Best Credit Cards
From 0% interest offers and bonus points to $0 fees and extras, compare New Zealand credit cards side by side to find the right card for you.
Looking for the best credit card* in New Zealand? With so many different credit cards and spending styles, there isn’t actually one “best” credit card that works for everyone. However, you can find the right credit card for you by considering key details including the features you want, your spending habits and your financial history. The tables on this page provide details of the offers available on finder.com/nz to help you compare cards based on your needs.
* The offers compared on this page are chosen from a range of products finder.com/nz has access to track details from and is not representative of all the products available on the market. Products are displayed in no particular order or ranking. The use of terms “Best” and “Top” are not product ratings and are subject to our disclaimer. You should consider seeking independent financial advice and your personal financial circumstances when comparing products.
How to choose the best* credit card
What is the best credit card* for me?
To choose the right credit card, you need to look at how you plan to use the card, your current financial situation and future goals. This will allow you to compare benefits and features based on your circumstances so you can find a credit card that suits your needs.
For example, if you want a credit card that offers rewards and perks, you could look at Airpoints cards or gold, platinum and black options. Or if you want a card to help you manage your expenses, you could compare 0% purchase, balance transfer or low rate cards. You can use this guide to discover the types of cards available, who they are suited to and how to find the ideal one for you.
Balance transfer credit cards: Repay your debt with 0% interest
- What are they? Balance transfer credit cards let you pay off an existing debt from a credit, store or charge card with low or 0% interest for a set period. You can also consolidate other debts with some balance transfer cards, such as personal loans.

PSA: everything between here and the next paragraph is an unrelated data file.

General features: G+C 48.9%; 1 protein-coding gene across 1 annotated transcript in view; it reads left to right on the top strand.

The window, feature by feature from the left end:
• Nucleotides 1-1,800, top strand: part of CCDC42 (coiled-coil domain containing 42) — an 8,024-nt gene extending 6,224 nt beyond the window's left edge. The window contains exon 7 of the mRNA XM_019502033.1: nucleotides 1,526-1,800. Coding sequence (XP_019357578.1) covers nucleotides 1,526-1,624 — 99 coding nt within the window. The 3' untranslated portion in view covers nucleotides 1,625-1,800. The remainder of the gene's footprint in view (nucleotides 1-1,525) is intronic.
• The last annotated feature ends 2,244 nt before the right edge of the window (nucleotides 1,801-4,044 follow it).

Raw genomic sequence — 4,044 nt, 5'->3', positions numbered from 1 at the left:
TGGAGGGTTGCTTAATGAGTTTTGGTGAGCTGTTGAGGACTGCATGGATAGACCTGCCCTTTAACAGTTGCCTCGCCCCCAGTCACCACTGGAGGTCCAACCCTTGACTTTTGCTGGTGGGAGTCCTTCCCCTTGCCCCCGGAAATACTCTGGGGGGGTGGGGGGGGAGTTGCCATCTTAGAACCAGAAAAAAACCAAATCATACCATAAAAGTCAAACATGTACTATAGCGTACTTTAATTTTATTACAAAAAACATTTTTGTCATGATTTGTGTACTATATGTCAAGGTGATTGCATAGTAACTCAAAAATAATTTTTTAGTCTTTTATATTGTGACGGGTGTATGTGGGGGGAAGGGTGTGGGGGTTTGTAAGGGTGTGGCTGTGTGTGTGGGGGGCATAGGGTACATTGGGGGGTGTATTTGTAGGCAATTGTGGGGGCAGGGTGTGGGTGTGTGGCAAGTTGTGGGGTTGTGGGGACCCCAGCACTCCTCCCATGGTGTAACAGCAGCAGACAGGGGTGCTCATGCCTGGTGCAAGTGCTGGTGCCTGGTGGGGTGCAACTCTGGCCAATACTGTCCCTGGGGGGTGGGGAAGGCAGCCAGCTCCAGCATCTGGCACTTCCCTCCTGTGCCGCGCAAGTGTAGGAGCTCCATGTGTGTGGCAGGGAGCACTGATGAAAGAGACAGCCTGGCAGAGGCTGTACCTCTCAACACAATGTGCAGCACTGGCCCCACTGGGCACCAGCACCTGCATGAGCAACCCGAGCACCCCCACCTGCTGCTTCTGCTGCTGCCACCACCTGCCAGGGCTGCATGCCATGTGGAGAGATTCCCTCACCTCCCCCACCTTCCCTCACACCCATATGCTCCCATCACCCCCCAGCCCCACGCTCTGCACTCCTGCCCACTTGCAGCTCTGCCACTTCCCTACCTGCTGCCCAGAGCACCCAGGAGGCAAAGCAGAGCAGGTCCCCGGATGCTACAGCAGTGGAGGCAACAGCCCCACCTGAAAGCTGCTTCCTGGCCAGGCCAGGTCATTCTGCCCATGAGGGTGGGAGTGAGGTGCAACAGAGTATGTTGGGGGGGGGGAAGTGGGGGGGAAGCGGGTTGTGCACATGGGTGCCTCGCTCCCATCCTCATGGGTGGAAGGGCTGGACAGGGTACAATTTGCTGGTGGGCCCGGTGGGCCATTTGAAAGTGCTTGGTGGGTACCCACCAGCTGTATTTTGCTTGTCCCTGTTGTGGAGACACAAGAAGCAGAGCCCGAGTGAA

- Who are these credit cards suited to? If you have an existing credit card debt that is accumulating interest, a balance transfer deal can help you pay off that debt faster
How can I find the best* balance transfer credit card?
As with any credit card, the “best” option varies between people. But here is what you need to know to choose a balance transfer card that will work for you.
- How good is the balance transfer offer? Most current balance transfer offers feature 0% interest during the promotional period, so you will need to compare other key features, such as: how long the promotional period lasts; what the interest rate reverts to when that period ends; the annual fee and if a balance transfer fee is charged.
- What fees apply? As well as annual fees, check if there is a one-time balance transfer fee (usually a percentage of the total debt) for the card.
Best credit cards* for Airpoints rewards and travel
If you’re a frequent traveller, a credit card that earns Airpoints could help you get reward flights and upgrades faster. On the other hand, if you want to save money on your travel costs you might prefer a card with no foreign transaction fees.
Best credit cards* for Airpoints rewards: Redeem flights with your favourite airline or get retail products, gifts, cashback and shopping vouchers.
- What are they? Airpoints credit cards help you earn points on everyday purchases, either directly or by transferring card reward points to your chosen airline loyalty programme.
- Who should consider Airpoints cards? Anyone who wants to maximise their Airpoints total to enjoy free flights and other benefits.
How can I find the right Airpoints credit card?
- Which Airpoints programmes are available? Some credit cards are tied directly to a specific airline rewards scheme, such as American Express Airpoints Platinum Card or ANZ Visa Platinum Card.
- Others allow you to transfer credit card reward points to partner Airpoints programmes, such as the American Express Platinum Card.
- Compare the earn rate. The earn rate is the number of points you earn per $1 spent. Also check whether there is a cap on how many points you can earn each month or year.